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Sue Ebury

Heather Menzies was ‘the apple of her father’s eye’, reported A.W. Martin, Sir Robert’s authorised biographer, and this collection of letters reveals that she was indeed, to use her father’s own words, ‘the great unalloyed joy of my life’. So much so that Ken, her elder brother, confessed to being jealous of her in his younger days. Heather married Australian diplomat Peter Henderson in 1955 and moved to Jakarta, when these letters begin, but her political education began years beforehand. In a letter that Menzies wrote to Ken (not published here), who was serving in the Australian forces during the war, he proudly describes his sixteen-year-old daughter’s ‘sotto voce comments in the galleries during speeches by such favourites as Forde and Ward and Evatt … [as] worth going a long way to hear’. This extremely close relationship and sharing of political values between father and daughter had an interesting precedent: Dame Pattie had enjoyed a similar bond with her father, the politician and manufacturer John William Leckie. Politics was the stuff of life for the Menzies family, both in Opposition and government. Heather accompanied her parents on official engagements that included overseas trips to India in 1951 and London in 1952, and travelled with them on the hustings during electoral campaigns.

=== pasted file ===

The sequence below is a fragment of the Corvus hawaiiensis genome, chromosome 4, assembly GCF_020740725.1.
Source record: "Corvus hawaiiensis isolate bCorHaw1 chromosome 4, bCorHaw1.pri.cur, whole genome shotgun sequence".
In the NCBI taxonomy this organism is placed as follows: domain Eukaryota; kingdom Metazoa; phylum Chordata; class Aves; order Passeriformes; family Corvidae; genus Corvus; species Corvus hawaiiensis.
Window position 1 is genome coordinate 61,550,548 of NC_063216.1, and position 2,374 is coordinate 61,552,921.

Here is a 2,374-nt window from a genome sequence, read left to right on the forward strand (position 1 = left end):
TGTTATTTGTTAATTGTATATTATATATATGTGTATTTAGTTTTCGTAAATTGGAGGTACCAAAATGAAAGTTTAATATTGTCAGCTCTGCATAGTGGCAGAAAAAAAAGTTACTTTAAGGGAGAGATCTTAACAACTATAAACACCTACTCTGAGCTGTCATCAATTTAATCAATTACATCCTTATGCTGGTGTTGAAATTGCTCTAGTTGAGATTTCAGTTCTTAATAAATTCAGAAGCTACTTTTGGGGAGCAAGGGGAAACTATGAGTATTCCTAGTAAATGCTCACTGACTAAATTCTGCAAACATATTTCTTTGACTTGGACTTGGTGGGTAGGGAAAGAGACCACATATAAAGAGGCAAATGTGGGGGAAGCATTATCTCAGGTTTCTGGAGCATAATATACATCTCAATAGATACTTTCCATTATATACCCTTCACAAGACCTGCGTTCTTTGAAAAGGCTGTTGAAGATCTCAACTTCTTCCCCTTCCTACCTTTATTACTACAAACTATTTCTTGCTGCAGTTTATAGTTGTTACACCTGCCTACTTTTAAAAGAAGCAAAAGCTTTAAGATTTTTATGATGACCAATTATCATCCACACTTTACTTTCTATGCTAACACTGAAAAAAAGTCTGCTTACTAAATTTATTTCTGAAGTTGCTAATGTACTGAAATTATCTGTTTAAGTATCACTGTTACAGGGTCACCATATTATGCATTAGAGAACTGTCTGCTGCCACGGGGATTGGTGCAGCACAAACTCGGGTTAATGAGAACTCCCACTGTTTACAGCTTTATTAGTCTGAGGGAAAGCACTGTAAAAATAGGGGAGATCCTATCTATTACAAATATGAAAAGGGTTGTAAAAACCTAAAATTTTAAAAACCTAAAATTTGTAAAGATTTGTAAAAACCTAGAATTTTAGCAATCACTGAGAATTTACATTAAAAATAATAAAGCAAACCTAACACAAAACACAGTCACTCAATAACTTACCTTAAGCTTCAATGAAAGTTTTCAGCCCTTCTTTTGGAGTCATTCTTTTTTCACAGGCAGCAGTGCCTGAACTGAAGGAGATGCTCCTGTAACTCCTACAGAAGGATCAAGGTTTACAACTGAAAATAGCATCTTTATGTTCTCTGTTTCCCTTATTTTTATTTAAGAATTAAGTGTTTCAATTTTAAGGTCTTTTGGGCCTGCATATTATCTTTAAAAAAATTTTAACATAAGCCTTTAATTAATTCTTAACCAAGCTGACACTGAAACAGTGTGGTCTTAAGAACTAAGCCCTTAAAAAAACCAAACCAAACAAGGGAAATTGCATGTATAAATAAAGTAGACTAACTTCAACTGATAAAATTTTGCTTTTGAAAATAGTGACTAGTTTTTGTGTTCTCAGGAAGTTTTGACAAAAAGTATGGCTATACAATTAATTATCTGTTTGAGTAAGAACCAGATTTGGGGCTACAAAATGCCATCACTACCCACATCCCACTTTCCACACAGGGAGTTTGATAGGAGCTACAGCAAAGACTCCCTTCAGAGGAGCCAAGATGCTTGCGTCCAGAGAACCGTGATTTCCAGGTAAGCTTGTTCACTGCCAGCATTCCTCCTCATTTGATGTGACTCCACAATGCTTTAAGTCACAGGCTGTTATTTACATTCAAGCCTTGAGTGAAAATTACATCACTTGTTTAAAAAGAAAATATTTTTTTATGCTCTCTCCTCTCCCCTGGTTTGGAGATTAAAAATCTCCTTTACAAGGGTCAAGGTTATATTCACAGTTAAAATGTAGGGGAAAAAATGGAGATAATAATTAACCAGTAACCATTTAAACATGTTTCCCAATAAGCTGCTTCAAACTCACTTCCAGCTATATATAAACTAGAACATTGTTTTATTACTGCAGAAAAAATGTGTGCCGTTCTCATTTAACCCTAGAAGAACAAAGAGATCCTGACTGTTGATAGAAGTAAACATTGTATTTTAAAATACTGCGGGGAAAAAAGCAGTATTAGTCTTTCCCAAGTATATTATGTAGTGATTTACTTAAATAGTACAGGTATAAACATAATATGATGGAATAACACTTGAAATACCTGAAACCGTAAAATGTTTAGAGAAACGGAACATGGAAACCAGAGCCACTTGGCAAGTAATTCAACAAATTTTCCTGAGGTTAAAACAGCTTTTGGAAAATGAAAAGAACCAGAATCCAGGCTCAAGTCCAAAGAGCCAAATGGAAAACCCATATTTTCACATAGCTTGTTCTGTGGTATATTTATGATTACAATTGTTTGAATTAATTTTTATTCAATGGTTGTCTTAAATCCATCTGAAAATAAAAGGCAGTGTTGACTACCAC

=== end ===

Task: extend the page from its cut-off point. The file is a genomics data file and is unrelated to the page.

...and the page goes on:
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‘Thank God I have done with him!’ – the words uttered by Dr Johnson’s publisher when he received the final proofs of the dictionary from its author – might well have been Peter Ryan’s own in 1988 when Manning Clark confessed that he had changed his mind about the character and career of Robert Menzies. No longer did Clark consider him an ‘imperialistic booby’. Melbourne University Press was about to publish the final volume of Clark’s History of Australia, and the book was printing as the author confessed that he no longer believed his own, uncomplimentary text. This, for Clark’s publisher, Peter Ryan, was ‘the last straw’ in their tumultuous publishing relationship of twenty-six years. He boycotted the launch, and five years later he let fly in the pages of Quadrant with a critical attack on the press’s most profitable author, his methodology, and his work.

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Those Who Come After by Elisabeth Holdsworth

April 2011, no. 330

Wirklich, ich lebe in finsteren Zeiten. 
(Truly, I live in dark times.)

When her mother uttered that line from Bertolt Brecht’s great poem ‘An die Nachgeborenen’, Juliana – the narrator of Elisabeth Holdsworth’s first novel – knew they were in for a hard time. Janna had returned to the Netherlands from Da ...

What if Kenneth Myer, not Sir John Kerr, had been Australia’s governor-general in 1975? There would still have been storms in Canberra, but no intervention, no Dismissal. Readers of Sue Ebury’s fascinating biography of Myer (1921–92) may be tempted to play the ‘what if’ game, speculating on how Gough Whitlam might have used a full second term as prime minister.

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Over 35,000 copies of the hardback edition of Edward ‘Weary’ Dunlop’s war diaries had been sold before they were reissued in paperback. Now Sue Ebury, who edited those diaries for publication, has written an accompanying ‘Life’. An impish picture of the older Weary in a sportscoat looking rather smaller than he really was grins beneath his name written in gold on a red silk background. In the paper edition it will surely be embossed.

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